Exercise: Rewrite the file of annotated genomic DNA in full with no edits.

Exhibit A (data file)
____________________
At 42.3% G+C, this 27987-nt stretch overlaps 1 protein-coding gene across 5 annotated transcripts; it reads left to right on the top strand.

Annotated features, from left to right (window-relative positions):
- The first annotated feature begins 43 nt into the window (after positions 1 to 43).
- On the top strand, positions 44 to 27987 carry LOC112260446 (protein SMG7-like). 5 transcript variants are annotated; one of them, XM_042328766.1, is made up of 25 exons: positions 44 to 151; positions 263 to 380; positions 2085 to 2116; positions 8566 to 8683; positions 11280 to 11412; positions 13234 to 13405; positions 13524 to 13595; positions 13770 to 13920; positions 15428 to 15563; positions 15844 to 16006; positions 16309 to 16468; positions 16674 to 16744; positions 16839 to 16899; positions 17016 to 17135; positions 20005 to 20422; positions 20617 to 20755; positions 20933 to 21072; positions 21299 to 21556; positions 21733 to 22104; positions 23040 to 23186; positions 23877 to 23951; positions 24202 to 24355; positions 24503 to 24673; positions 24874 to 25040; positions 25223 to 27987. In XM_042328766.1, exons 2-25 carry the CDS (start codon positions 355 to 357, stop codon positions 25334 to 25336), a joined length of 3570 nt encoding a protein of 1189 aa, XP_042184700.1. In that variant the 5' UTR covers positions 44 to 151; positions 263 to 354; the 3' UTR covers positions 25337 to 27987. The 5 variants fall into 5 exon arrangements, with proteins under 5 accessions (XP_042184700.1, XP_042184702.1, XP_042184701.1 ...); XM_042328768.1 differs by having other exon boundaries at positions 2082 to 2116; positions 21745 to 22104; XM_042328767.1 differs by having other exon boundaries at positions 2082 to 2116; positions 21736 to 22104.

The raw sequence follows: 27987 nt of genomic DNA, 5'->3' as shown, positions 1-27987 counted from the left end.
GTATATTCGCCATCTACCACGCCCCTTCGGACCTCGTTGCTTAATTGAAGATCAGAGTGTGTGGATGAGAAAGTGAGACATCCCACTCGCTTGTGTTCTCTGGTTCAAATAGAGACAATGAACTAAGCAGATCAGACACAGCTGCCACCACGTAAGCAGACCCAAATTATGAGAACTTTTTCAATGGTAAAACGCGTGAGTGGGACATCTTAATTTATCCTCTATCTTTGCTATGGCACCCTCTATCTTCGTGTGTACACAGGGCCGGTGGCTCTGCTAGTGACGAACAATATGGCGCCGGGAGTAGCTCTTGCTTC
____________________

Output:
At 42.3% G+C, this 27987-nt stretch overlaps 1 protein-coding gene across 5 annotated transcripts; it reads left to right on the top strand.

Annotated features, from left to right (window-relative positions):
- The first annotated feature begins 43 nt into the window (after positions 1 to 43).
- On the top strand, positions 44 to 27987 carry LOC112260446 (protein SMG7-like). 5 transcript variants are annotated; one of them, XM_042328766.1, is made up of 25 exons: positions 44 to 151; positions 263 to 380; positions 2085 to 2116; positions 8566 to 8683; positions 11280 to 11412; positions 13234 to 13405; positions 13524 to 13595; positions 13770 to 13920; positions 15428 to 15563; positions 15844 to 16006; positions 16309 to 16468; positions 16674 to 16744; positions 16839 to 16899; positions 17016 to 17135; positions 20005 to 20422; positions 20617 to 20755; positions 20933 to 21072; positions 21299 to 21556; positions 21733 to 22104; positions 23040 to 23186; positions 23877 to 23951; positions 24202 to 24355; positions 24503 to 24673; positions 24874 to 25040; positions 25223 to 27987. In XM_042328766.1, exons 2-25 carry the CDS (start codon positions 355 to 357, stop codon positions 25334 to 25336), a joined length of 3570 nt encoding a protein of 1189 aa, XP_042184700.1. In that variant the 5' UTR covers positions 44 to 151; positions 263 to 354; the 3' UTR covers positions 25337 to 27987. The 5 variants fall into 5 exon arrangements, with proteins under 5 accessions (XP_042184700.1, XP_042184702.1, XP_042184701.1 ...); XM_042328768.1 differs by having other exon boundaries at positions 2082 to 2116; positions 21745 to 22104; XM_042328767.1 differs by having other exon boundaries at positions 2082 to 2116; positions 21736 to 22104.

The raw sequence follows: 27987 nt of genomic DNA, 5'->3' as shown, positions 1-27987 counted from the left end.
GTATATTCGCCATCTACCACGCCCCTTCGGACCTCGTTGCTTAATTGAAGATCAGAGTGTGTGGATGAGAAAGTGAGACATCCCACTCGCTTGTGTTCTCTGGTTCAAATAGAGACAATGAACTAAGCAGATCAGACACAGCTGCCACCACGTAAGCAGACCCAAATTATGAGAACTTTTTCAATGGTAAAACGCGTGAGTGGGACATCTTAATTTATCCTCTATCTTTGCTATGGCACCCTCTATCTTCGTGTGTACACAGGGCCGGTGGCTCTGCTAGTGACGAACAATATGGCGCCGGGAGTAGCTCTTGCTTC